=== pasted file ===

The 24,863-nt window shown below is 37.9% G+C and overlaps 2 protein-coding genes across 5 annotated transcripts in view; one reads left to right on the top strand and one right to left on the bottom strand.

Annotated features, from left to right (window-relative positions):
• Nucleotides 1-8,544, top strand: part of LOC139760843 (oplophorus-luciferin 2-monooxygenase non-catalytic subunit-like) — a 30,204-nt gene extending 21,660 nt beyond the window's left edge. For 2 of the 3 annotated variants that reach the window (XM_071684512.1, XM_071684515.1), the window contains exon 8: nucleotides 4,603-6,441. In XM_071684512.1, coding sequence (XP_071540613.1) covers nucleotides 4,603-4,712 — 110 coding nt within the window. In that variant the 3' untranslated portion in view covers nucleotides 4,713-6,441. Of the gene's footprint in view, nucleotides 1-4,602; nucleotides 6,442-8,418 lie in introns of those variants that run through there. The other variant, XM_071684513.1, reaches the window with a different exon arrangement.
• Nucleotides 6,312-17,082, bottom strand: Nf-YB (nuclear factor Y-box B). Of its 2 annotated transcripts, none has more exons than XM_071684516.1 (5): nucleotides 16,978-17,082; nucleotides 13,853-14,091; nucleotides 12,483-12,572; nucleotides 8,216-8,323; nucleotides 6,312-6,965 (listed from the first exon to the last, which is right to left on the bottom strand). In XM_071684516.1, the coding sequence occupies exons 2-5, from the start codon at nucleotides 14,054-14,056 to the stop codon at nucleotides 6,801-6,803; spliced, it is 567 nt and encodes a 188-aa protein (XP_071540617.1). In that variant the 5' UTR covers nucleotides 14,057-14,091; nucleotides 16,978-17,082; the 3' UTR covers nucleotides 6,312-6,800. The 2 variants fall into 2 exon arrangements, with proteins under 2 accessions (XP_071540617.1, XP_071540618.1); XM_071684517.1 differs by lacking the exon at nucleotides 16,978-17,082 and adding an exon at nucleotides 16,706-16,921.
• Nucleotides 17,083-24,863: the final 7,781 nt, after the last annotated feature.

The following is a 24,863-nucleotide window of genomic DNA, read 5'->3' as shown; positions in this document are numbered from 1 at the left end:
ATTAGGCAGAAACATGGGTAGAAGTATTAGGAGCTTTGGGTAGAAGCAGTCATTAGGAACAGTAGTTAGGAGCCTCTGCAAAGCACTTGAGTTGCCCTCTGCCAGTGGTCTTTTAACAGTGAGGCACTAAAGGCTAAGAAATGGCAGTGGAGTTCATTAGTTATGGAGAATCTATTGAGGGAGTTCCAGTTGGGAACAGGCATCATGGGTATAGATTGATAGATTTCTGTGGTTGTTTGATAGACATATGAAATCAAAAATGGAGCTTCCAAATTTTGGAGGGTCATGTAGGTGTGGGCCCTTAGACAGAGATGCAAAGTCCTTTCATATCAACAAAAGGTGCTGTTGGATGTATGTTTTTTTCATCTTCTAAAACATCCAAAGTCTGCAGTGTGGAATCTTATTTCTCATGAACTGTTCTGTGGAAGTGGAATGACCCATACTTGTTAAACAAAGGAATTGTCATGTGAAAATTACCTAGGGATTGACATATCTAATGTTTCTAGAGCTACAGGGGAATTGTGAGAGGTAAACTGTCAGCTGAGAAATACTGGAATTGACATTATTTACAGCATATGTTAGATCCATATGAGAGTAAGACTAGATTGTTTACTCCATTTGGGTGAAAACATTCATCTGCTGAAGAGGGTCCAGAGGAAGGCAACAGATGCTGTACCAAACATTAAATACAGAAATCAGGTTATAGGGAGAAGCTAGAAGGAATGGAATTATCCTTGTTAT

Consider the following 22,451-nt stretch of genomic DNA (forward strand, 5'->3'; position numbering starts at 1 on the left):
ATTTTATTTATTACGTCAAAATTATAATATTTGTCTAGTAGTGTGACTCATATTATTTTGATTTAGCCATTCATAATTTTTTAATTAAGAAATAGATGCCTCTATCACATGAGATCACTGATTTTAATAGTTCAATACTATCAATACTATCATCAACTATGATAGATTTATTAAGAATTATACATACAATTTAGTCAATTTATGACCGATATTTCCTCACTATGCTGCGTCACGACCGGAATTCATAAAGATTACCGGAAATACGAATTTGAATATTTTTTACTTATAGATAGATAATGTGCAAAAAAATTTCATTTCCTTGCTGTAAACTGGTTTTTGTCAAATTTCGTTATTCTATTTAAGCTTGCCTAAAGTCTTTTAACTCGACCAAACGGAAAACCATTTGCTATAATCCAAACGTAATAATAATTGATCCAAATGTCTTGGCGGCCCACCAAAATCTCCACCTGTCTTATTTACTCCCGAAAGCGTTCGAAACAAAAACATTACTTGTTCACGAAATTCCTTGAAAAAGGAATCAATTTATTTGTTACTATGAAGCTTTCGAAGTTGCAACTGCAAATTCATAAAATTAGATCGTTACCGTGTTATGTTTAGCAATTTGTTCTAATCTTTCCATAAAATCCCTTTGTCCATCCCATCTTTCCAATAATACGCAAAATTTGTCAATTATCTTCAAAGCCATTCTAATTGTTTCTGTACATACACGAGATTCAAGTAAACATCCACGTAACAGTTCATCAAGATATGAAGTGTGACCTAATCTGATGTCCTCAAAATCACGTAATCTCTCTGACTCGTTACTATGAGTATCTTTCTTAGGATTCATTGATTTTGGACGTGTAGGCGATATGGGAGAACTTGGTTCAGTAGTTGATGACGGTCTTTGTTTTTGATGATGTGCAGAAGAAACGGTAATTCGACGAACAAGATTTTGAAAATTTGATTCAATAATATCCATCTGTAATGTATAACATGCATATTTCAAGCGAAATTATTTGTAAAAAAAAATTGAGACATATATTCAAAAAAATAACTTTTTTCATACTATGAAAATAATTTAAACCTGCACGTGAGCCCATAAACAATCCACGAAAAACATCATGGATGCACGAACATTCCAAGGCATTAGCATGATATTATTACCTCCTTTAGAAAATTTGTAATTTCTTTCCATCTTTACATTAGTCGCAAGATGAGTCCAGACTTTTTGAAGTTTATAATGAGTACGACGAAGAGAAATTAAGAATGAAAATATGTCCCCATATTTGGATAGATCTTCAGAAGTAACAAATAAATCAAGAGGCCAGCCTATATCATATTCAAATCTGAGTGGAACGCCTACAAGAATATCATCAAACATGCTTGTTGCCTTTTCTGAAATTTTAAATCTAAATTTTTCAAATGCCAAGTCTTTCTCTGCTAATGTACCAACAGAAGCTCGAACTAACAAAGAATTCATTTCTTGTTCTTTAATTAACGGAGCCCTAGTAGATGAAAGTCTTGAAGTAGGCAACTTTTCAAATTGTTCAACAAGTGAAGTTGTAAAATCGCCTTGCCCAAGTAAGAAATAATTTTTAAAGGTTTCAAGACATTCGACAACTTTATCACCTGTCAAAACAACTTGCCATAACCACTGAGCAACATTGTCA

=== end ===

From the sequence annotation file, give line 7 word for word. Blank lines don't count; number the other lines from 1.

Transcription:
ATTAGGCAGAAACATGGGTAGAAGTATTAGGAGCTTTGGGTAGAAGCAGTCATTAGGAACAGTAGTTAGGAGCCTCTGCAAAGCACTTGAGTTGCCCTCTGCCAGTGGTCTTTTAACAGTGAGGCACTAAAGGCTAAGAAATGGCAGTGGAGTTCATTAGTTATGGAGAATCTATTGAGGGAGTTCCAGTTGGGAACAGGCATCATGGGTATAGATTGATAGATTTCTGTGGTTGTTTGATAGACATATGAAATCAAAAATGGAGCTTCCAAATTTTGGAGGGTCATGTAGGTGTGGGCCCTTAGACAGAGATGCAAAGTCCTTTCATATCAACAAAAGGTGCTGTTGGATGTATGTTTTTTTCATCTTCTAAAACATCCAAAGTCTGCAGTGTGGAATCTTATTTCTCATGAACTGTTCTGTGGAAGTGGAATGACCCATACTTGTTAAACAAAGGAATTGTCATGTGAAAATTACCTAGGGATTGACATATCTAATGTTTCTAGAGCTACAGGGGAATTGTGAGAGGTAAACTGTCAGCTGAGAAATACTGGAATTGACATTATTTACAGCATATGTTAGATCCATATGAGAGTAAGACTAGATTGTTTACTCCATTTGGGTGAAAACATTCATCTGCTGAAGAGGGTCCAGAGGAAGGCAACAGATGCTGTACCAAACATTAAATACAGAAATCAGGTTATAGGGAGAAGCTAGAAGGAATGGAATTATCCTTGTTAT